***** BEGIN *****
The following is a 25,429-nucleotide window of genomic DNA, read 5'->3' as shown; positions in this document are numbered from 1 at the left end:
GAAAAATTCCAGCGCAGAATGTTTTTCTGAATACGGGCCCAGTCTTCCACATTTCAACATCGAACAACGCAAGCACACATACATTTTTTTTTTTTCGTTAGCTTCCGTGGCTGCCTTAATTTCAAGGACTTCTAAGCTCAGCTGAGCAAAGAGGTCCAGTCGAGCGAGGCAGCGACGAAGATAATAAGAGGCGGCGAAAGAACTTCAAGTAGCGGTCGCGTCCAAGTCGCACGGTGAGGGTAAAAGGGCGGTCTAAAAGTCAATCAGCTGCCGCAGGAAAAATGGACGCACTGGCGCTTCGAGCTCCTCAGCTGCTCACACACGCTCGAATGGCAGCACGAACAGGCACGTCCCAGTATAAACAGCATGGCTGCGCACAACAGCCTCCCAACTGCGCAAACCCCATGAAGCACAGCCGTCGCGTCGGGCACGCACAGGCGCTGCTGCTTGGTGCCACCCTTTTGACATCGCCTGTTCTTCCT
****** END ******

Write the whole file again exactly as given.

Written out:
The following is a 25,429-nucleotide window of genomic DNA, read 5'->3' as shown; positions in this document are numbered from 1 at the left end:
GAAAAATTCCAGCGCAGAATGTTTTTCTGAATACGGGCCCAGTCTTCCACATTTCAACATCGAACAACGCAAGCACACATACATTTTTTTTTTTTCGTTAGCTTCCGTGGCTGCCTTAATTTCAAGGACTTCTAAGCTCAGCTGAGCAAAGAGGTCCAGTCGAGCGAGGCAGCGACGAAGATAATAAGAGGCGGCGAAAGAACTTCAAGTAGCGGTCGCGTCCAAGTCGCACGGTGAGGGTAAAAGGGCGGTCTAAAAGTCAATCAGCTGCCGCAGGAAAAATGGACGCACTGGCGCTTCGAGCTCCTCAGCTGCTCACACACGCTCGAATGGCAGCACGAACAGGCACGTCCCAGTATAAACAGCATGGCTGCGCACAACAGCCTCCCAACTGCGCAAACCCCATGAAGCACAGCCGTCGCGTCGGGCACGCACAGGCGCTGCTGCTTGGTGCCACCCTTTTGACATCGCCTGTTCTTCCT